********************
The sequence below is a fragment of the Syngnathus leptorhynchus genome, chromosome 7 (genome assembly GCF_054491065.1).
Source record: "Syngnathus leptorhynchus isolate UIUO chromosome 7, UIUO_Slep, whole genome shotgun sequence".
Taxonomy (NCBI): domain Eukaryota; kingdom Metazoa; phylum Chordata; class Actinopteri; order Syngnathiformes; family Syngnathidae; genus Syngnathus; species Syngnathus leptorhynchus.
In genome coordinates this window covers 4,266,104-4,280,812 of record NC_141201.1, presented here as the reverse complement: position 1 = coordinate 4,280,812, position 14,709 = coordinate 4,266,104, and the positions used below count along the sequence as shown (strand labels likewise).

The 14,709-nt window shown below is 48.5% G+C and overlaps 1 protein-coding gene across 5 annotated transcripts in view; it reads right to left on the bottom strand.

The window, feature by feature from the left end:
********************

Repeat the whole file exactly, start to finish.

The sequence below is a fragment of the Syngnathus leptorhynchus genome, chromosome 7 (genome assembly GCF_054491065.1).
Source record: "Syngnathus leptorhynchus isolate UIUO chromosome 7, UIUO_Slep, whole genome shotgun sequence".
Taxonomy (NCBI): domain Eukaryota; kingdom Metazoa; phylum Chordata; class Actinopteri; order Syngnathiformes; family Syngnathidae; genus Syngnathus; species Syngnathus leptorhynchus.
In genome coordinates this window covers 4,266,104-4,280,812 of record NC_141201.1, presented here as the reverse complement: position 1 = coordinate 4,280,812, position 14,709 = coordinate 4,266,104, and the positions used below count along the sequence as shown (strand labels likewise).

The 14,709-nt window shown below is 48.5% G+C and overlaps 1 protein-coding gene across 5 annotated transcripts in view; it reads right to left on the bottom strand.

The window, feature by feature from the left end: